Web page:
What is it about a blanket fort? Kids love them and I see adults looking for reasons to join their kids in the fort. Forts made from sheets, blankets, sofa cushions, or actual bed tents have always been part of my kids and grandkids lives. I guess that might be a natural since Bob was an avid camper. But I was always the one who instigated the forts and I wasn’t a camper before I met Bob; I think it is something else.
It seems that the enticing things about home-made forts is that they are kid size and the private domain of the kid, fun things happen in them, they represent something special that isn’t present everyday, and maybe that someone loved them enough to make the fort for them. They are all pretty potent concepts.
In my quest to figure out what is fun for me now, I think I want to look at those a little closer. The significant movement to tiny houses nowadays seems to capitalize on the blanket fort. It is small, you feel protected, it is personal, you only take things into it that you love or need. That is actually how I feel about my two rooms. I love my sitting room and my bedroom. They still need some refinement, but they certainly feel like my safe haven.
Fun things happen in the fort. All of the cares of the world are “out there.” Though I seem to remember my grandson enjoying doing his homework in a fort. The feeling of your own space and doing what you want when you want lets the necessities of life even feel like fun. And reading is a huge activity in the fort. Puppet shows and stories enacted by a whole menagerie of stuffed animals were also prominent activities. What is the adult equivalent of that? Reading is still reading, just different titles. The puppet shows and story enacting, what are they? I think they probably represents conversations and explorations with friends. That is certainly a valued activity for me. Especially when it is in my own space or someone else’s own space. Restaurants and coffee houses are nice, but the conversation is never the same.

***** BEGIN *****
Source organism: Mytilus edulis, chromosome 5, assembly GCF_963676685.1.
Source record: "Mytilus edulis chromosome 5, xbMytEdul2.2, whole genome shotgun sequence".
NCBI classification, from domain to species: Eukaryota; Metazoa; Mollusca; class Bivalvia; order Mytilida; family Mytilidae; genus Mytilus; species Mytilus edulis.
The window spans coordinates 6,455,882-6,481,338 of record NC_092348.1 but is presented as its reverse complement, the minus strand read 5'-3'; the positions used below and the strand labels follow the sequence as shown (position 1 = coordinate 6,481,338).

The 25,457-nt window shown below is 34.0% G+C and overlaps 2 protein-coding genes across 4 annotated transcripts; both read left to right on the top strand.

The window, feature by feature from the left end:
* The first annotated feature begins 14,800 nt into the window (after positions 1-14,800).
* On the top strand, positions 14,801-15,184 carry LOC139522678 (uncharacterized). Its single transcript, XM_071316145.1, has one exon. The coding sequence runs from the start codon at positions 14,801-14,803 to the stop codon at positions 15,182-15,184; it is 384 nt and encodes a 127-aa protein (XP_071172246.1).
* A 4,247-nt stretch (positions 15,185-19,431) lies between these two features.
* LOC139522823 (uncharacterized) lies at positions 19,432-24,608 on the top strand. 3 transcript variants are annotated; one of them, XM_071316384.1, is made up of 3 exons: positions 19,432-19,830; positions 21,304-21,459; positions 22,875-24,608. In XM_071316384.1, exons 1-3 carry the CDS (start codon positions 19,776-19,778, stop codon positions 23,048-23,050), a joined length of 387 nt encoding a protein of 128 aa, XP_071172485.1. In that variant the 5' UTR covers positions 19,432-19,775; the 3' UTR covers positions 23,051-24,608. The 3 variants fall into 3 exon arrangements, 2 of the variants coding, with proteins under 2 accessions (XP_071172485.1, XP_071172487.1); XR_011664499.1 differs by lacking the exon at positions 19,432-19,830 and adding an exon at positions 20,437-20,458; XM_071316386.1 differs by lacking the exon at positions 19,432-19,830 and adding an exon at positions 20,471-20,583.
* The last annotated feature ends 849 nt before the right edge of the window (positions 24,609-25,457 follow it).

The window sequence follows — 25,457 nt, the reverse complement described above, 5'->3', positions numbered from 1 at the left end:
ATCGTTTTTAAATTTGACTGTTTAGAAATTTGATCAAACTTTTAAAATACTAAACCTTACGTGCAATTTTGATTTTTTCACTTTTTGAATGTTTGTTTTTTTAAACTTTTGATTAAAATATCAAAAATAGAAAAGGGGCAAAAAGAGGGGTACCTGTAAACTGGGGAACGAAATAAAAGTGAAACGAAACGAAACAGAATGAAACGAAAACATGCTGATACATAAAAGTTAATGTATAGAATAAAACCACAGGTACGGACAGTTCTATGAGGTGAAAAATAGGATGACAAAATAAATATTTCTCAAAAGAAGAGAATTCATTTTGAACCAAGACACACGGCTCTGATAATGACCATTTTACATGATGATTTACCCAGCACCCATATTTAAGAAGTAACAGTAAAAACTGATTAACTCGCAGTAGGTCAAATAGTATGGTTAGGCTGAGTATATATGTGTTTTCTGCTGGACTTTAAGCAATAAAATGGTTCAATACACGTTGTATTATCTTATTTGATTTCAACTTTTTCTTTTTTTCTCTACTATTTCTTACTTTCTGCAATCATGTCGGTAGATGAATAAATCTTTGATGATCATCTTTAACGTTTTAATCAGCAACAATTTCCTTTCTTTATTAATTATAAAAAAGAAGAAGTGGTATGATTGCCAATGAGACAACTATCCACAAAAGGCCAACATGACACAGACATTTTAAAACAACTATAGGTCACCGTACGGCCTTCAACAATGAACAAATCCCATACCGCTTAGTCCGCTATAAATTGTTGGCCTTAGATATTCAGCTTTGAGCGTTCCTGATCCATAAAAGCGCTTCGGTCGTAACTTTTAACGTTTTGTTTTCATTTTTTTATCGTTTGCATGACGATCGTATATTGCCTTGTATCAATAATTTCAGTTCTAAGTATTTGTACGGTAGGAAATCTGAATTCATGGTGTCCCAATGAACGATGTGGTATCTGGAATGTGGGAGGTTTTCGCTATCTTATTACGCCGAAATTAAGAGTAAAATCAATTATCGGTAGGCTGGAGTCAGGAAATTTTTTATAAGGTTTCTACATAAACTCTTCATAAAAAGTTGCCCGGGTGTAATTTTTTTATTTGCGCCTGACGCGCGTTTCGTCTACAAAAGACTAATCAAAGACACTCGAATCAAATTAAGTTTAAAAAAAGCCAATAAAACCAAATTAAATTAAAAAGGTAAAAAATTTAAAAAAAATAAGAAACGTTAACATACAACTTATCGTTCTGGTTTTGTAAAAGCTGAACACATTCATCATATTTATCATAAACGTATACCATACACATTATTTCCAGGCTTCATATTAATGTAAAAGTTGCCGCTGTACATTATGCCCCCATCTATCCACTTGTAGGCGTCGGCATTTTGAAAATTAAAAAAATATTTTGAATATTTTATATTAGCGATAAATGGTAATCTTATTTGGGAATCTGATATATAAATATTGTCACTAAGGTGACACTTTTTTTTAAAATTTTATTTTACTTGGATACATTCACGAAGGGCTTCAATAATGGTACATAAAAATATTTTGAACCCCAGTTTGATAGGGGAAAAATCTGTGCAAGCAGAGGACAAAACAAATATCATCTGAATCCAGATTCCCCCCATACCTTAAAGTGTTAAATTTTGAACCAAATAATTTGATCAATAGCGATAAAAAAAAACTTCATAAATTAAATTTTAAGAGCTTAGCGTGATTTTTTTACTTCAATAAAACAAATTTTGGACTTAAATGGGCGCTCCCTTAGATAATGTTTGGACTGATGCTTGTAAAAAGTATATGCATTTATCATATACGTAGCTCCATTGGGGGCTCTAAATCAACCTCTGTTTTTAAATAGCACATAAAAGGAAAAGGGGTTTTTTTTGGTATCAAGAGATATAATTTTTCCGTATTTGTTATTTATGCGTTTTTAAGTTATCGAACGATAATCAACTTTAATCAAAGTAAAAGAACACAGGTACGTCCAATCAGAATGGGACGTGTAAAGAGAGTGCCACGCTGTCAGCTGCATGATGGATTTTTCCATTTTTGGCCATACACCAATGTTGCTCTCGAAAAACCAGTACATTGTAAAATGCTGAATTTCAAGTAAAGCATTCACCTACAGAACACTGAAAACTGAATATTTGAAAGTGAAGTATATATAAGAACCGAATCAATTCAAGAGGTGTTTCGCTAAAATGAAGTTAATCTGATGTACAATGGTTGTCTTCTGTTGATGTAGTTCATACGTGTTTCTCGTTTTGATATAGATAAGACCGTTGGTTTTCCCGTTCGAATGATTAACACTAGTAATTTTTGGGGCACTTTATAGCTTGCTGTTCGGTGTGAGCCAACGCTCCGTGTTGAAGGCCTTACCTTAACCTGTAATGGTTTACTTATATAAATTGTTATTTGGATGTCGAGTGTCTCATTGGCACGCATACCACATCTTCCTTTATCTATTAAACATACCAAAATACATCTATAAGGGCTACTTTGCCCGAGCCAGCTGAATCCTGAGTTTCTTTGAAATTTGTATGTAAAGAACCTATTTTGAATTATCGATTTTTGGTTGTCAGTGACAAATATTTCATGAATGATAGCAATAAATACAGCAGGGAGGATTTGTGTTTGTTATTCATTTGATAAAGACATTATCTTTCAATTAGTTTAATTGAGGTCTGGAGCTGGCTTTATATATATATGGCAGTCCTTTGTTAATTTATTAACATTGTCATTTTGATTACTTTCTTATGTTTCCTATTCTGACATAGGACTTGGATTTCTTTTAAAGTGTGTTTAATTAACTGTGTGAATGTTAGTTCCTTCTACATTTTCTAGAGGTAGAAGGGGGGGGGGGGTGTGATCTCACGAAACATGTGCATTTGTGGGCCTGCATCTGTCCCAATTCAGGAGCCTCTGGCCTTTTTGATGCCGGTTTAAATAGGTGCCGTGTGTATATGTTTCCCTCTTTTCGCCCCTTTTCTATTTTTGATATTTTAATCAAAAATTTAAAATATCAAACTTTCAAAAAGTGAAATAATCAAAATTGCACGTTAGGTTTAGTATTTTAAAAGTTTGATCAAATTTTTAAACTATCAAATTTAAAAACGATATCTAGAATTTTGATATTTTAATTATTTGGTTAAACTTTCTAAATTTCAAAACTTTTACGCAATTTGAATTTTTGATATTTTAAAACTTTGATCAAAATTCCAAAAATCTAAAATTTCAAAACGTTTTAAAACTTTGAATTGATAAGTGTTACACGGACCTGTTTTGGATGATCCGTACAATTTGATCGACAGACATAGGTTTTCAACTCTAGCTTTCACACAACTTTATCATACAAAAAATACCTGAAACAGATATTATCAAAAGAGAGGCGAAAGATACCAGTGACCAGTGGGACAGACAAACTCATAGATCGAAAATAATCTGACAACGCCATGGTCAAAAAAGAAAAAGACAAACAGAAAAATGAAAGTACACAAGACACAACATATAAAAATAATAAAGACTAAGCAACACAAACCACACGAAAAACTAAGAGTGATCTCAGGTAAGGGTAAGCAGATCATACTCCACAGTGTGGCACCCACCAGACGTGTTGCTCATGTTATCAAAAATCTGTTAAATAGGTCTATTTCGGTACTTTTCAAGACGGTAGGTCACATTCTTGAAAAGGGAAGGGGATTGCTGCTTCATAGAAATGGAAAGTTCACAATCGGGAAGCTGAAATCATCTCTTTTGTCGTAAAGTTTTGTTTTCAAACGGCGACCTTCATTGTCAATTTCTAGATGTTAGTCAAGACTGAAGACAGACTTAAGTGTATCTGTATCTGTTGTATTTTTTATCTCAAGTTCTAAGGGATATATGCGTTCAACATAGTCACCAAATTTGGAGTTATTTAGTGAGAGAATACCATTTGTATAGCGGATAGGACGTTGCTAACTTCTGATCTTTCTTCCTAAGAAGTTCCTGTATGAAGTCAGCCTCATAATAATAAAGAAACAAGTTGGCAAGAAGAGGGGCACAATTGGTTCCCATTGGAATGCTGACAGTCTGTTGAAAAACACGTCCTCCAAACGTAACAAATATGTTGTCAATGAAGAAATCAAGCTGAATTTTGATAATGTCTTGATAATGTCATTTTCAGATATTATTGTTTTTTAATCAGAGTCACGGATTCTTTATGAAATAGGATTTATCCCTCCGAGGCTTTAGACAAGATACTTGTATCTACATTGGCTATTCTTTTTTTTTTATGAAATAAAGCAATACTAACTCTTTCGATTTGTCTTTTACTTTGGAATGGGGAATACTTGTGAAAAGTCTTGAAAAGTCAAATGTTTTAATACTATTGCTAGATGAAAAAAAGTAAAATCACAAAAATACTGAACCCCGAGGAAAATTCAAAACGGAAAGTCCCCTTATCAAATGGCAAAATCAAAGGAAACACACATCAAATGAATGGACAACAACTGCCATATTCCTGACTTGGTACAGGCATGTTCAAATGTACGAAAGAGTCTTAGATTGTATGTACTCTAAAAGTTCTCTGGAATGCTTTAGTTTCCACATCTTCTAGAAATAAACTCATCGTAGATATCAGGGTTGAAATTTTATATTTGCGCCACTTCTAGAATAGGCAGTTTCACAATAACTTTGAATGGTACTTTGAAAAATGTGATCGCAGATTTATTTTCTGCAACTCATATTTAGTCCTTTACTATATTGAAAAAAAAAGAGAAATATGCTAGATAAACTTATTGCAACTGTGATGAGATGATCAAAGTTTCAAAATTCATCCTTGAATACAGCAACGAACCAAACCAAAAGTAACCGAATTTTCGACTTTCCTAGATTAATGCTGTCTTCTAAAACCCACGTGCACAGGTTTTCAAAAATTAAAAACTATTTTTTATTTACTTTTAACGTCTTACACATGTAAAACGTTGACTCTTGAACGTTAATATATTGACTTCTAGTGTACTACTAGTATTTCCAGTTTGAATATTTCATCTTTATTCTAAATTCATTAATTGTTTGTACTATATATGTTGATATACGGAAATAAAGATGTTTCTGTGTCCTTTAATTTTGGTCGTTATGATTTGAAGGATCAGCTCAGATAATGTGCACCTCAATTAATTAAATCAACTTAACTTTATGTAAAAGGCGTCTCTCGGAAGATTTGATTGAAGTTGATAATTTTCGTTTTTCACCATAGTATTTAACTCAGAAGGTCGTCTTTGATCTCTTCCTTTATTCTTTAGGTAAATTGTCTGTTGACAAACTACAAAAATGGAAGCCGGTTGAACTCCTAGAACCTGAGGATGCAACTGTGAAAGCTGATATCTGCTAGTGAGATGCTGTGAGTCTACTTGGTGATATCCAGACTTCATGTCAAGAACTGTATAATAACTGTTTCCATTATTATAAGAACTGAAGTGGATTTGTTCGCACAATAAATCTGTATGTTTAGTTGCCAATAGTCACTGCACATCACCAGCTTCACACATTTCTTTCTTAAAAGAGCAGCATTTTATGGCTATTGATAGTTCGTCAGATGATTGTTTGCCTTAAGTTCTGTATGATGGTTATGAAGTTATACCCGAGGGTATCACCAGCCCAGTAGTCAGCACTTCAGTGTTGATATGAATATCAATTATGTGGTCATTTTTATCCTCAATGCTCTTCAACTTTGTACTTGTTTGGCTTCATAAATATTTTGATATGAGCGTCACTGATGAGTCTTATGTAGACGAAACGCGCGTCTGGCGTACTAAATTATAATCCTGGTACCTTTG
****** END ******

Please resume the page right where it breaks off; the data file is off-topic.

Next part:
I don’t think any kid would want to live in a blanket for all the time; it represents a special event. How does that translate to adult-hood? Often adult special events include going somewhere to watch something or to eat something. Neither of those work well in a small private space. However, one of my favorite outings has been going to an informal Celtic music concert – one or two performers, small tables for people to sit at, in a small restaurant. That was great fun. The smallness was critical to its being fun. I wonder if that is part of the allure of a drive in movie? You can be private in your car with your friends and enjoy some entertainment and talk about it without disturbing others. Smallness seems to be important here as well as specialness.
And, finally, love is what created all of this. For the kids it was the love of a parent or a grandparent. Now, it needs to be love for myself. I think finding my blanket-fort activities and doing them is an important aspect of self love and self care. Typically another person or two or three are involved, so it is spreading that love to them, too.
What have I learned from these thoughts? I want to create amy own blanket fort – grown p style. I want it to be a place of enjoyment for a few friends. I want it to be beautiful, comfortable, and private. I want it to remind me that I am worthy of love from myself. I want to visit it regularly.
I will keep you posted on the fort’s progress.